April 13, 2017
Feeling Good Looks Good

Bay Area Headshot Photographer

Bay Area Headshot Photographer

It’s not uncommon to get nervous before a photo shoot. In fact, I’ve worked with stage actors who perform in front of hundreds of people and even they tell me that having a camera in their face can be nerve-wracking.

I wanted to share some of the things I’ve learned over the years to help you go into your photo shoot feeling more optimistic. I’m including some samples of headshots I’ve taken for clients so you can see how it looks for when individuals are feeling on top of their game, in front of the camera.

One sentiment that seems to help calm nerves is that the camera doesn’t actually worry too much about how you look. In the right hands, it captures energy on a more subtle level, and it is much more about how you FEEL.

cleveland headshot photographer

You want to roll with what you’re actually feeling. So, if you’re feeling nervous before your photo session, you might not be able to get yourself feeling relaxed (although a glass of wine might help!). But you can probably get on top of the nerves and feel confident or fun or excited.

Bay Area Headshot Photographer

A good photographer will be able to distract you enough with banter so that you forget about the camera. For instance, I usually try to make jokes, which I’m not particularly good at, so me making a fool of myself will get more attention than the fact that a camera is pointed at you.

Bay Area Headshot Photographer

Still, I’m a take-charge type, and when planning for my own headshots, I like to have proactive steps I can take in advance to make sure the photo shoot goes more smoothly. If you’re like me and you’d like some practical steps, here’s what works for me:

1) Stockpile sleep. Get at least 8 hours the TWO nights before your session, more nights and more hours, if you can manage it. I find rest is the best healer, information processor, and nerve-calmer there is. If you have trouble unwinding, try things like lavender, a sleep mask, ear plugs, and cultivate a relaxing atmosphere by turning off all devices a couple of hours before you’re going to bed.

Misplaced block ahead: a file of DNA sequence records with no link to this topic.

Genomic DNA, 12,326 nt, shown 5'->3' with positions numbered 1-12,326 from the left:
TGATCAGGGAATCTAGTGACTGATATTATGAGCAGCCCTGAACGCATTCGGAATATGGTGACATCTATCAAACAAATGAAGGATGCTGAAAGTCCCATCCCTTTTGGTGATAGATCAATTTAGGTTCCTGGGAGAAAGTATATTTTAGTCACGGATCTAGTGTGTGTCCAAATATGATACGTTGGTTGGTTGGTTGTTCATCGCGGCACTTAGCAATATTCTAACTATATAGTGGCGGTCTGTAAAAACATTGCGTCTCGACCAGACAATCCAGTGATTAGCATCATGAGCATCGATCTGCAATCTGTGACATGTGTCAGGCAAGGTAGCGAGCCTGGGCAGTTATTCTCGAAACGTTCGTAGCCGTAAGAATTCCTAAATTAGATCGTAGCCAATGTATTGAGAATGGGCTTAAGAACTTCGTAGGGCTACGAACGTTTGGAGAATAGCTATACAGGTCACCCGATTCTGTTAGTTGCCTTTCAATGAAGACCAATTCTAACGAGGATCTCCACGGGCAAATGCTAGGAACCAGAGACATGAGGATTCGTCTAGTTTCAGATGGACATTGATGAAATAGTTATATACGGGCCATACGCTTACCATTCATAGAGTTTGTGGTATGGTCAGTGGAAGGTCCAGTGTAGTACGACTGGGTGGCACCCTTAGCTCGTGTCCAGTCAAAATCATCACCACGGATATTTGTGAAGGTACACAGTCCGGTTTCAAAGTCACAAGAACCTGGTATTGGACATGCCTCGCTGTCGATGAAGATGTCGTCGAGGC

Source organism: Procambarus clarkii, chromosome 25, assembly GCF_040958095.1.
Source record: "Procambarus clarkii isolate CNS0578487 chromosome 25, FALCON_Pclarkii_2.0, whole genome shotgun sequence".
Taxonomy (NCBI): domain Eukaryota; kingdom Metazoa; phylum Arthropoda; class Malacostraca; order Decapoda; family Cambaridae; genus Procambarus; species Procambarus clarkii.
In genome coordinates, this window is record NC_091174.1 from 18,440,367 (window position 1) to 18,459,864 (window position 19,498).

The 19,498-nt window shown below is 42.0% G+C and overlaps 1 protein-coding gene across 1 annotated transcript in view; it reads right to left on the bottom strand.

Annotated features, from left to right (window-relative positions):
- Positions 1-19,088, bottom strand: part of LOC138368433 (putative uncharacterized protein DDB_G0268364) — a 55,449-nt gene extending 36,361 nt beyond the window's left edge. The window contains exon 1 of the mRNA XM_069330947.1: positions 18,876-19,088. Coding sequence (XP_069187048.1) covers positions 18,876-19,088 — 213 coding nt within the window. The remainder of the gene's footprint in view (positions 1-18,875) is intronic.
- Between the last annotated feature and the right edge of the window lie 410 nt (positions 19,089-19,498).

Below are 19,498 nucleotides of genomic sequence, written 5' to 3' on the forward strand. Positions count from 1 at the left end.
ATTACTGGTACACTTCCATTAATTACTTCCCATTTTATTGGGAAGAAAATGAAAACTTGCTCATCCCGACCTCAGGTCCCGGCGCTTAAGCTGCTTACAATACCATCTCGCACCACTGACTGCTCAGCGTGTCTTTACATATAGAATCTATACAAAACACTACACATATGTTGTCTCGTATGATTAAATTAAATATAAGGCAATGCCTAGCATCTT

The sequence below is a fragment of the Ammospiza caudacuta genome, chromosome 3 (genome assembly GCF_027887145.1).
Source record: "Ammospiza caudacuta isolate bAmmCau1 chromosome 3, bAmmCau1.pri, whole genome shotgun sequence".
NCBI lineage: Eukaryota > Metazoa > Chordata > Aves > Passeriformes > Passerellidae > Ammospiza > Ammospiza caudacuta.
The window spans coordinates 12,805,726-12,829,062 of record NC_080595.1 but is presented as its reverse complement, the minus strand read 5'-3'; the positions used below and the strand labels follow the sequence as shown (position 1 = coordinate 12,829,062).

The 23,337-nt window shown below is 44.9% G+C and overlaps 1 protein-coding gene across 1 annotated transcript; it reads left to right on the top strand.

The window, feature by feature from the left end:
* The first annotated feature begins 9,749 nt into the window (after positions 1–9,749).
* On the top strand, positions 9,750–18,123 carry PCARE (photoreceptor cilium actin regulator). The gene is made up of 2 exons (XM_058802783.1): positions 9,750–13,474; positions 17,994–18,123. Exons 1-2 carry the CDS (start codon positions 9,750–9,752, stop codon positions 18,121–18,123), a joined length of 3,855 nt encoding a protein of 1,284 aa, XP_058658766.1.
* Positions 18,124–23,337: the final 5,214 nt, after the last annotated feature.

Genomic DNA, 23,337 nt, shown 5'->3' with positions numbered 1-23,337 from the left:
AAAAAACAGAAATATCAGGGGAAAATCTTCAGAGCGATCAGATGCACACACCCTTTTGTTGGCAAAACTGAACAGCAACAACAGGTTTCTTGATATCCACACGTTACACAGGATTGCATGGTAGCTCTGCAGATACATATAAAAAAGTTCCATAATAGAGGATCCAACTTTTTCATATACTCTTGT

2) Hydrate. Drink extra water the day before the photo shoot. It keeps my complexion looking smooth, brightens my eyes, and overall improves my disposition. My doctor recommends getting a high-quality water filter. You can also carry a bottle with you throughout the day if you know you forget to refill your glass.
3) Plan your wardrobe, try it on with shoes and everything. Already knowing it fits, the zipper doesn’t stick, etc., will go a long way towards making the process of getting ready easier. (Women: see below for wardrobe ideas!) I tried on everything I wanted to wear a few days before I was having my headshots taken to make sure the shoes worked, I had the right undergarments, and to consider the shade of lipstick I wanted to wear.


Bay Area Headshot Photographer

4) Breathe. Last year, I learned a technique called “belly breathing.” You can learn it from a yoga instructor, or you can look it up online. I used belly breathing in the car on the way to my shoot in order to calm nerves and feel more relaxed. You’ll also find you probably hold your breath when you’re being photographed — most people do.  I remind my clients to breathe a few times during the shoot, but you can also remind yourself as you go into the shoot. Deep breaths help slow down your heart rate and make you feel more centered.
5) Marketing strategy. I ask my clients to tell me what kind of uses they have coming up for headshots. Try to think beyond social media. Do you have any press opportunities coming up or other places you’ll want to use your photos?  Having a sense of these things in advance can help achieve more variety during your session, which means you’ll get more leverage out of your shoot. Also, by thinking of your goals, you can embody the traits you want to play up during your session — having a positive focus helps keep nerves at bay.


Even trying 1 or 2 of these tips that feel natural to you should make a big difference to your disposition. If you give them a try, let me know. I’d love to know how they work for you.

Find this useful? Share it on LinkedIn so others can benefit, too.

Bay Area Headshot Photographer

P.S. Here’s a women’s wardrobe tip: I’ve been loving the concept of renting clothes for special events — keeps my closet minimalist, and lets me try new things. Plus the dresses I wore for my photos won’t get old when I see them in my social media profiles every day, because I have long sent them back and can simply enjoy them in the photos.

I have used Rent the Runway, and they carry high-end designers that photograph beautifully. You can take 20% off your first order with code FIRSTRTR20P. FYI, their customer service is not the greatest if you have any issues. (Their automated emails don’t show consistent info with one’s online account, which they told me they are working out the kinks on. But their phone online chat services have limited hours, too.) When it works, though, it’s a cool service, and I love the clothing selection.

(I’m affiliate of RTR but opinions are my own.)

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